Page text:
Hope you are all well and enjoying the sunshine we've been experiencing in the UK during the last week. I had a great day at Flutterby Crafts teaching a lovely bunch of ladies how to make a Fimo bullseye cane and decorate beads as well as another session on the fabulous Efcolor enamelling. If you're interested in Fimo jewellery then I've recently uploaded a few projects and technique guides to get you started... and there'll be more to come soon!
One very good question that I've received via the 'contact us' page came from Debbie who asked if it was possible to use a stone polisher for polishing Fimo beads. As there may be more of you out there who are wondering the same thing I thought it worth mentioning here in the blog. And the answer is yes, you can use a stone polishing tumbler to polish and buff up your Fimo beads! Instead of using grit as you would to polish stones you need to use either wet and dry sandpaper or small, rounded, smooth but not polished, river rocks. If purchasing from a garden centre or builder's merchant here in the UK you need to be looking for pebbles or gravel from which you can pick out smooth pebbles that are no larger than 10mm and that are not jagged or cracked. If using wet and dry sandpaper either line your tumbler with it or cut it up into small pieces and don't forget to put some water in. If you want to buff your beads further then cut up small pieces of white denim or acrylic fleece and tumble that with your beads - this time without any water. If using a rubber barrel (not plastic) you may need to line it with a double thickness of denim to prevent discolouration of your beads.
I have always hand sanded my Fimo with wet and dry sandpaper as I don't own a stone tumbler and it is accepted as the best way to achieve the finest finish. (Always use it wet as that way the fine polymer clay dust is trapped in the water and you don't breath it in.) However, it does take quite a lot of time to achieve a superb shine - I tend to do it whilst watching tv as not only is it is time consuming but also thoroughly boring! I generally tend to start with a 360 micron and end with an 800 micron. For extra gloss you can then coat it with a layer of Staedtler's Gloss Lacquer - if sanded smooth before application I find you can't tell that it is coated in lacquer, all you see is an extra sheen. Also if you are happy using the lacquer you don't need to be quite so fussy with the sanding.
However, if you don't want to waste any time on sanding and polishing then a stone tumbler is the way to go - just leave it working for a few hours and let it do the work for you. Do bear in mind that it can be anything up to 6 hours for the first stage after which you will need to remove the rougher stones leaving only the really smooth ones for another 4-5 hours to achieve a truly polished look.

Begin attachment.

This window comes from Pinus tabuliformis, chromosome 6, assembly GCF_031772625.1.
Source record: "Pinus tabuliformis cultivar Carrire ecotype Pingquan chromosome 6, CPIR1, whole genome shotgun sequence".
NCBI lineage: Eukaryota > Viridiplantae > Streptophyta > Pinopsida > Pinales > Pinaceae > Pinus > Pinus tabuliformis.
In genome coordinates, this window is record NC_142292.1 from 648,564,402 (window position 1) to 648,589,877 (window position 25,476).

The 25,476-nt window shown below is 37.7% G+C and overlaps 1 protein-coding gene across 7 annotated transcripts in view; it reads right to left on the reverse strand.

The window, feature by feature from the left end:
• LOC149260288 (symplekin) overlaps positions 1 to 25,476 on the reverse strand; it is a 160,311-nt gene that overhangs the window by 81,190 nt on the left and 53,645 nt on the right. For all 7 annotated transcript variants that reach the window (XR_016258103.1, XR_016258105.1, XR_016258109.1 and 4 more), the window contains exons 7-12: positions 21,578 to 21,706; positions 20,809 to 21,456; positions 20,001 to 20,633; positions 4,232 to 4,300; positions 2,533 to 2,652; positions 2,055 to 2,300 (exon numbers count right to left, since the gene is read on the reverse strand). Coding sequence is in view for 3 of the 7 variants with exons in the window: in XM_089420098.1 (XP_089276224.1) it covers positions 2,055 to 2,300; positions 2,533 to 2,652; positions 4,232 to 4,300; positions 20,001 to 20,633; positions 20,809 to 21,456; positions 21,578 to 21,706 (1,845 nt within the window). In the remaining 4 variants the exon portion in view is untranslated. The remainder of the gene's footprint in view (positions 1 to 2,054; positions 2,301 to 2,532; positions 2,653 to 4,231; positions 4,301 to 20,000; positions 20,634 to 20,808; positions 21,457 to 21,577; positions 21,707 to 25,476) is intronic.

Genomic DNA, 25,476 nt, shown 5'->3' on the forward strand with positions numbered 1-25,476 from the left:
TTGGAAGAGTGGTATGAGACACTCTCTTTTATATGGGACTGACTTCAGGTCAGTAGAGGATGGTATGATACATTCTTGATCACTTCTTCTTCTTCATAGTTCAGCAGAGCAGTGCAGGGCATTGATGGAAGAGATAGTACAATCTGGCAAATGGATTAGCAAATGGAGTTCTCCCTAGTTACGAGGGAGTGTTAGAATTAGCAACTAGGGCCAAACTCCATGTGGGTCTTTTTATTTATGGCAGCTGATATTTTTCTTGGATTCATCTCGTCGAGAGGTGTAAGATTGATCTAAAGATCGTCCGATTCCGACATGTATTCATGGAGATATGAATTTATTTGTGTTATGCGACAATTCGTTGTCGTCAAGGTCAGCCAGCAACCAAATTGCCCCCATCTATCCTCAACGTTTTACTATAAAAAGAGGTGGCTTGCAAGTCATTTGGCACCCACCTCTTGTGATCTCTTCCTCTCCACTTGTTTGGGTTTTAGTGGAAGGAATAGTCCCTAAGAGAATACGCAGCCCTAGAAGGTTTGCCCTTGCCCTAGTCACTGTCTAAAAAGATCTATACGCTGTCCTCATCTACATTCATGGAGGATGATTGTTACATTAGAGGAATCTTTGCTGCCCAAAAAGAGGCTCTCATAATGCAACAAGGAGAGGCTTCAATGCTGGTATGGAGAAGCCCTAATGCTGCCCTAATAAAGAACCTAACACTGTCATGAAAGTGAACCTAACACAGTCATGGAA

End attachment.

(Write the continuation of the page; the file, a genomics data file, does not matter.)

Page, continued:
Happy Crafting everyone!
Wednesday, 9 March 2011
March's Product of the Month projects sheets are now available, and if you've never used Colourcraft's Brush® Sprays and Crystal Colours before, I strongly advise you to download them to give you inspiration on where to start. They are such highly pigmented colours you can create some truly lovely effects with them. Whether you're a card maker or scrapbooker I'm sure you'll find a use for them.
I've been having such fun with Colourcraft's Brusho® range I thought you might like to see extra pics of what you can do with them.
These scrapbook pages have had sprays & powders applied and then left to dry.
Some of them were then cut up and used as decorative backgrounds for some quick and easy photo cards.
I use kitchen roll to blot pages or mop up excess colour. I leave it on one side to dry and then lay it on a piece of old cloth with parchment paper over the top to iron it flat. This I also use as backgrounds on cards because you can get some really amazing effects!
I also love working with Colourcraft's Brusho® on Tyvek - you can create some wonderful pieces whether you heat them or just leave them as they are.
You can also cut out shapes before you heat it, as I've done below. Alternatively you can leave it as a basic shape such as a square for a card background.
If you do decide to have a go, don't forget you need to protect you work surface and hands etc with plastic and gloves as they are such intense colours they can even dye wood! (Which is handy if you are interested in making children's wooden toys!) If you are concerned about any colour coming off your work when finished don't forget you can spray with fixative (as you would when using chalks) or alternatively use varnish. For scrapbooking projects make sure you use an acid-free varnish.
I hope, whatever you do, you have fun being creative!